Laboratory Notes for BIO 1003
© 30 August 1999, John H. Wahlert & Mary Jean Holland
The Protista are the most complex single cells that you will see in this course. Each organism is just one cell, and it has to perform all the functions of the many organs of a multicellular organism. List some of these functions. All are aquatic: some primarily marine and some primarily fresh water; some live in the tissue fluids of other organisms. Thousands of species have been described, but the actual number is much greater since the diversity of tropical members is not well studied. Size of unicellular organisms is limited. When a cell triples in volume, its need for nutrients and oxygen also triple, but membrane surface area, which these molecular substances must cross, does not even double.
Euglena lives in freshwater. Mix a drop of Euglena culture with a drop of methyl cellulose on a microscope slide and float a cover slip onto the fluid. Methyl cellulose is a soluble thickening agent that slows the organism down so you have time to examine it. Elongated cells contain chloroplasts; there is an orange light-sensitive spot near the flagellum. Examine live Euglena and consider whether the flagellum is at the front end and pulls the cell through the water (position like an airplane propeller) or is at the back end and pushes the cell through the water (position like a boat propelleras in mammalian sperm).
Euglena is covered with flexible, helical strips of proteinaceous material; together with the plasma membrane, this is called a pellicle. The contortions that the cell can make are called euglenoid motion. If Euglena gracilis is kept in the dark, the chloroplasts regress, and the organisms turn white and become entirely dependent on external food suplies for growth; reillumination turns them green again within a few hours.
Phylum Chrysophyta, diatoms
Diatoms live in marine and freshwater. The cell walls of diatoms are composed primarily of opaline silica (SiO2 and associated water). The wall is like a box with one side fitting into the other, which is larger; the shells have holes that facilitate molecular transport. Some shells have slits through which part of the cell extends. Diatoms are photosynthetic; yellow pigments (xanthophylls and beta carotene) mask the green color of the chlorophyll. Diatoms are important as a food source and as oxygen producers.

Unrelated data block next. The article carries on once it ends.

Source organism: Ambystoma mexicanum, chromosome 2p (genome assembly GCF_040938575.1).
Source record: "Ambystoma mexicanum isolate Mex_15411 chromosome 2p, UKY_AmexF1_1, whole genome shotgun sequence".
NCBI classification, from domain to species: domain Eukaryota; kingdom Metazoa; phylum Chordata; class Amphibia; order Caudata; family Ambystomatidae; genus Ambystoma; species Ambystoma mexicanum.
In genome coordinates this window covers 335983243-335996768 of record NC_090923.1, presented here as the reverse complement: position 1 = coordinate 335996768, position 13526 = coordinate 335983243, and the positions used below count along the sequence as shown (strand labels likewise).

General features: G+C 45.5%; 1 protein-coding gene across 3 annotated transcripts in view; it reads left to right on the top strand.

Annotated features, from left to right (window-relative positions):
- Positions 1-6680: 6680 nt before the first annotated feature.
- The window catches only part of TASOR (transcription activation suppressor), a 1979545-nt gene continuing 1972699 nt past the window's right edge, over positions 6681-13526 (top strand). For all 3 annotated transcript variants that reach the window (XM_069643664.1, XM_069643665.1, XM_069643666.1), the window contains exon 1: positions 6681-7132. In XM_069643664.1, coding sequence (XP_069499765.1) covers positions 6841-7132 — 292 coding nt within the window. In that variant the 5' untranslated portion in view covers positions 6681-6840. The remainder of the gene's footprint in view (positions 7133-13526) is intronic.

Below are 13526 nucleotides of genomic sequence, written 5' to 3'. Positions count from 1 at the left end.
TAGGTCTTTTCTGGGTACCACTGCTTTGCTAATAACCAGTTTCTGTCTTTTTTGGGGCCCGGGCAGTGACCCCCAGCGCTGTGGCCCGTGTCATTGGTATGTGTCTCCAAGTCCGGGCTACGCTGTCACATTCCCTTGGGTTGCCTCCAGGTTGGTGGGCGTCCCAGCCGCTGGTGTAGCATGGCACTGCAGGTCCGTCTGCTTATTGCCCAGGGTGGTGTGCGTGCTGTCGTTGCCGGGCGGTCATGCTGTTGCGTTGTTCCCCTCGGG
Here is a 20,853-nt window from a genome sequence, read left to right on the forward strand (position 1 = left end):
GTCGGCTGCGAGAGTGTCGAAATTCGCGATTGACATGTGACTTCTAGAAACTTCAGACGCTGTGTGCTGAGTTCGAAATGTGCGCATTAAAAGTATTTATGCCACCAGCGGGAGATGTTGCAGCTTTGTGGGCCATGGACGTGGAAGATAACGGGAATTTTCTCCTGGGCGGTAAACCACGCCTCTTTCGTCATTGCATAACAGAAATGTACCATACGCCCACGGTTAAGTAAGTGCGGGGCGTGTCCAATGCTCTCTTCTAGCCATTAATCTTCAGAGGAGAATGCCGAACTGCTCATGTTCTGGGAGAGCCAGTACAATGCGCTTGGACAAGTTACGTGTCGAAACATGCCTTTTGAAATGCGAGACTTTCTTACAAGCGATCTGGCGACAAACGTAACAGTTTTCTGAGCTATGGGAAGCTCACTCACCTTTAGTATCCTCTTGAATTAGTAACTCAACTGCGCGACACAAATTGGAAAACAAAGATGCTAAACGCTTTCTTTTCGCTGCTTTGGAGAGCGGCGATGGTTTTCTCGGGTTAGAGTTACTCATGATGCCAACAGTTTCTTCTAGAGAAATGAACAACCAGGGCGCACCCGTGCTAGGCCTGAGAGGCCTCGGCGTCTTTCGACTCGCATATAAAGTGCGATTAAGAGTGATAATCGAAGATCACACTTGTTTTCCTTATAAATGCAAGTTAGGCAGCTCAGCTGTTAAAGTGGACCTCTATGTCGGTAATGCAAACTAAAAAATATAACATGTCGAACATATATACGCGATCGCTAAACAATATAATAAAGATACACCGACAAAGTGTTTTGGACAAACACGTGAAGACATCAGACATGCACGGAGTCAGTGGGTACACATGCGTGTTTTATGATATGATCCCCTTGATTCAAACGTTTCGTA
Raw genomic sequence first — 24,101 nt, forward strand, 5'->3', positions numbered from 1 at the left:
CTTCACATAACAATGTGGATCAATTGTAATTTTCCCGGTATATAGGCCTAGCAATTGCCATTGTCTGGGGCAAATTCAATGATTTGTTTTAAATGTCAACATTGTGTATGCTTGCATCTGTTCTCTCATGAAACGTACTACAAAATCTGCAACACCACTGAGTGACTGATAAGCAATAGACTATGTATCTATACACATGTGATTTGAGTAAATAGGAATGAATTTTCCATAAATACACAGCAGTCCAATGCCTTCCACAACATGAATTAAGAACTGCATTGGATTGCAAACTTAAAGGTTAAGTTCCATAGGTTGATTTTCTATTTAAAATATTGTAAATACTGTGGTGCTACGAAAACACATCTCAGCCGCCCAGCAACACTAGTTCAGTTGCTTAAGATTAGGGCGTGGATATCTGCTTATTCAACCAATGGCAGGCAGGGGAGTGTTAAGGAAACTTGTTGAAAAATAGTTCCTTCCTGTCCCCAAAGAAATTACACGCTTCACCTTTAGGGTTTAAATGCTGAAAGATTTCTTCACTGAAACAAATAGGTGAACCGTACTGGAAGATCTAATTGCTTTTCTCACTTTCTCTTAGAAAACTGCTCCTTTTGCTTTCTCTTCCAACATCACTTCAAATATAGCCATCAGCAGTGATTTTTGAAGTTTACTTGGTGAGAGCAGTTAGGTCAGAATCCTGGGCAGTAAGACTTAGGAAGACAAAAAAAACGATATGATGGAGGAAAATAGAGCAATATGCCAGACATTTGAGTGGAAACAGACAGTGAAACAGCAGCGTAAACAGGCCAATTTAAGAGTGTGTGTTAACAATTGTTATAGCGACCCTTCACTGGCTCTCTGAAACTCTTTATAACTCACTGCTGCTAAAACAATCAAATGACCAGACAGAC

The phylum Mastigophora includes free-living, flagellated protistans important in both marine and freshwater environments, and some parasites.
Examples of parasites: Trypanosoma brucei, responsible for African sleeping sickness, and Trypanosoma cruzi, which causes Chagas disease.
The Sarcodina are amoeboid protistans that live in freshwater, marine water and soil. Adults move and capture prey with transitory extensions of the cell called pseudopodia.
Amoebas: Amoeba proteus lives in fresh water; Entamoeba histolytica is a parasite that causes amoebic dysentery. Use a dropper to remove some Amoeba specimens from the bottom of the sample jar (do not stir the water). Put a drop of culture on a slide; since Amoeba is a large protistan, do not use a cover slip and do not use high power. Observe the way that the cell membrane extends and the cell contents flow. The extensions are called pseudopodia (false feet) because what looks like a foot may disappear, as the cell moves into it, and another part of the membrane extend.
Foraminifera: (no high power) mostly marine. Hardened shells of calcium carbonate (CaCO3) have holes through which pseudopodia extend.
Radiolaria: marine. A skeleton of silica glass (Si02) supports the cell.
These ciliated protistans are freshwater and marine. Cilia are structurally similar to flagella but are short and numerous; their movement is synchronized to row a cell through the medium, or to move the medium over the cell, as in feeding.
Paramecium caudatum is a large-celled, free-living organism that is entirely covered with cilia. Collect some organisms from the bottom of the sample jar; if there is a food pellet, they will be near it. Mix them on a slide with a drop of methyl cellulose and gently float a cover slip on the fluid.
Vorticella, another ciliate, attaches to a surface by a thread-like extension that is capable of coiling suddenly; a band of cilia sweeps water and contained food to the feeding area of the cell.
Acineta, a ciliate with tentacles from our aquarium:
These are water molds; a familiar example is the cottony colonies (mycelia) on aquarium fish.
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